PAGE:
Unless you live in a very rural area with lots of land to your name, then chances are, you have some kind of fence surrounding your property line. Man-made barriers are usually constructed as a way to promote privacy and prevent others from wandering into our yards, but unfortunately, the same techniques that we use to deter humans don’t always work on animals. Case in point: while your neighbor may have a “NO TRESPASSING” sign, skunks generally ignore posted warnings.

(Not because they’re ill-mannered, of course. They just can’t read. Try not to hold it against them!)

Our point is that property fences and barriers around outdoor structures can be a relatively effective means of preventing infestations, but only if they’re installed with the idea of pest control in mind. For example…


Clear Out

First things first: the goal of building fences or barriers should be to keep animals out of your home or off of your property. It should not be to trap animals inside a structure. Having a family of live raccoons hiding out under your backyard deck is bad, but having a family of dead raccoons decaying under your deck is arguably even worse.

If you have reason to believe that you’re currently in the thick of an infestation situation, do not respond by simply building a fence and letting the chips fall where they may. Removing the animals—either on your own or with the help of a trained professional—should always be your first step. A common strategy is to build a partial barrier with a single, conspicuous exit, allowing the animals to get out, and then blocking the route completely after there have been no signs of activity (e.g., noises, scratching, displaced dirt or grass) for several days. Alternatively, you can build a barrier with a one-way door, so that critters can’t return once they’ve left to get food or gather resources.

“L” Marks the Spot

When folks build fences, they often wonder if the structure they’ve constructed is tall enough to deter intruders. However, it’s also important to consider whether or not the structure is deep enough to deter intruders. A lot of pest critters have no problem burrowing under fences or walls, so if you’re not careful, you may wind up providing an extra-safe shelter for the animals that you’re trying to get rid of.

Instead of creating a fence that sits directly on the ground, consider extending it downward by an additional six to twelve inches. This bottom part doesn’t need to be particularly “pretty,” as you’re going to cover it with dirt or other materials. But that extra length can convince animals trying to dig under it that doing so is a futile endeavor.

Want to take this whole thing one step beyond? In addition to burying part of the fence, build the structure into an ‘L’ shape with the foot pointing outward (that is, away from your property). Even tenacious critters will usually get frustrated and walk away if their efforts to burrow are met with a double-whammy of resistance!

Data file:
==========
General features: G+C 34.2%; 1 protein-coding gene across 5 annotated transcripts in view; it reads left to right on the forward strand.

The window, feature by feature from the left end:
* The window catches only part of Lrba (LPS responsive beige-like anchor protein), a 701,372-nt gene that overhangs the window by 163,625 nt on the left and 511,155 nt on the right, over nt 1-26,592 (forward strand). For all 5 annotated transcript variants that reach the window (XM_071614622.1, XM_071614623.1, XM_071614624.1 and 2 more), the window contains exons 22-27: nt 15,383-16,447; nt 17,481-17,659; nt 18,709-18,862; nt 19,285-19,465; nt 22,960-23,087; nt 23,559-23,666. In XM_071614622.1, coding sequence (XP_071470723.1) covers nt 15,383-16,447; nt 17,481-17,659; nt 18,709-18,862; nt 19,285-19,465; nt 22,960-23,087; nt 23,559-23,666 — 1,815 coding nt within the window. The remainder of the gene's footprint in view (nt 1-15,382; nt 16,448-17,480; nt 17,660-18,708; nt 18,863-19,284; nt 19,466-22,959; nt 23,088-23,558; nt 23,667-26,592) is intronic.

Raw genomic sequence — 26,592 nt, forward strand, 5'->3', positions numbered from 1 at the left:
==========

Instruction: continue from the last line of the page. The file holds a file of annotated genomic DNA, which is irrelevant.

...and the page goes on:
Hide and (Don’t) Seek

Picket and wrought-iron fences are pretty, and rail fences give off a “rustic” vibe, but neither do a very good job of concealing your property from the outside world. And although most animals rely on their noses more than they rely on their eyes, the sight of a garden full of vegetables or a large, covered shed can be extremely hard for them to resist. If you’re serious about keeping wild animals away (and, likewise, keeping pets close), a solid fence with no gaps between individual boards is a wise choice. Not only do they deter prying eyes, but they’re more difficult to breach.

Interestingly enough, “combination” rail fences exist. Instead of the gaps between the individual posts being completely empty, they’re filled in with wire mesh. From a distance, the fence often appears to be constructed traditionally; it’s only when a potential intruder gets close that they find that simply wriggling through the gaps is unfeasible. For many homeowners concerned with form and function, combination rail fences are the best of both worlds!

It’s worth mentioning that if you live in an area with a Homeowner’s Association, you should always check any relevant bylaws before beginning a major construction project. Most HOAs have policies about the height and style of fencing allowed in the neighborhood, and while you may have a perfectly legitimate reason for digging a shallow trench in the alley behind your fence line (“I’m adding an L-Footer! I’ll fill the holes in when I’m done!”), your neighbors might not be pleased with the mess. Tread lightly, folks!

Protecting your property from critters isn’t exactly rocket science, but it can be a bit overwhelming or confusing if you’re just starting out or don’t know exactly what you need. Pulling the job off can also be complicated if you’re already dealing with an infestation and need to fix that before you take any further action. Fortunately, you don’t have to do it alone—Chimney and Wildlife Specialists is happy to help however we can!


Photo courtesy of Maggie McCain on Flickr